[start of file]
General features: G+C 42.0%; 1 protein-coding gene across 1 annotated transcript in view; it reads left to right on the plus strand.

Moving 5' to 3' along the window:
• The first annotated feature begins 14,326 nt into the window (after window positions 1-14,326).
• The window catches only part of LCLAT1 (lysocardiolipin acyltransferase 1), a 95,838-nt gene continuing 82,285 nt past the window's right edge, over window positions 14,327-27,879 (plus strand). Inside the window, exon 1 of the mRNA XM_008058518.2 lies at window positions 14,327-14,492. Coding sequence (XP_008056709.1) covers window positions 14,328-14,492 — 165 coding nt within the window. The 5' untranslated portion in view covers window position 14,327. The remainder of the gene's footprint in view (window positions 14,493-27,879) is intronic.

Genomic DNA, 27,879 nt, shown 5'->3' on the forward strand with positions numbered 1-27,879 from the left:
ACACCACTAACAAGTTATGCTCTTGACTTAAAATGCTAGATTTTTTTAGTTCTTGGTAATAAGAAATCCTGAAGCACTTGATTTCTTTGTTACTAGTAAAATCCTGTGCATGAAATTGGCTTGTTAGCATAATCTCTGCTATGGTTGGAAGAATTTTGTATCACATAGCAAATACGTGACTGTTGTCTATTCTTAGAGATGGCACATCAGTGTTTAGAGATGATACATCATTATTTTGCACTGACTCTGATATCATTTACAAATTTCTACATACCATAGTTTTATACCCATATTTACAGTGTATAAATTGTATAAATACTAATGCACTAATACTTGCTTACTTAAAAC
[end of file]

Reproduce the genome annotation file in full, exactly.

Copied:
General features: G+C 42.0%; 1 protein-coding gene across 1 annotated transcript in view; it reads left to right on the plus strand.

Moving 5' to 3' along the window:
• The first annotated feature begins 14,326 nt into the window (after window positions 1-14,326).
• The window catches only part of LCLAT1 (lysocardiolipin acyltransferase 1), a 95,838-nt gene continuing 82,285 nt past the window's right edge, over window positions 14,327-27,879 (plus strand). Inside the window, exon 1 of the mRNA XM_008058518.2 lies at window positions 14,327-14,492. Coding sequence (XP_008056709.1) covers window positions 14,328-14,492 — 165 coding nt within the window. The 5' untranslated portion in view covers window position 14,327. The remainder of the gene's footprint in view (window positions 14,493-27,879) is intronic.

Genomic DNA, 27,879 nt, shown 5'->3' on the forward strand with positions numbered 1-27,879 from the left:
ACACCACTAACAAGTTATGCTCTTGACTTAAAATGCTAGATTTTTTTAGTTCTTGGTAATAAGAAATCCTGAAGCACTTGATTTCTTTGTTACTAGTAAAATCCTGTGCATGAAATTGGCTTGTTAGCATAATCTCTGCTATGGTTGGAAGAATTTTGTATCACATAGCAAATACGTGACTGTTGTCTATTCTTAGAGATGGCACATCAGTGTTTAGAGATGATACATCATTATTTTGCACTGACTCTGATATCATTTACAAATTTCTACATACCATAGTTTTATACCCATATTTACAGTGTATAAATTGTATAAATACTAATGCACTAATACTTGCTTACTTAAAAC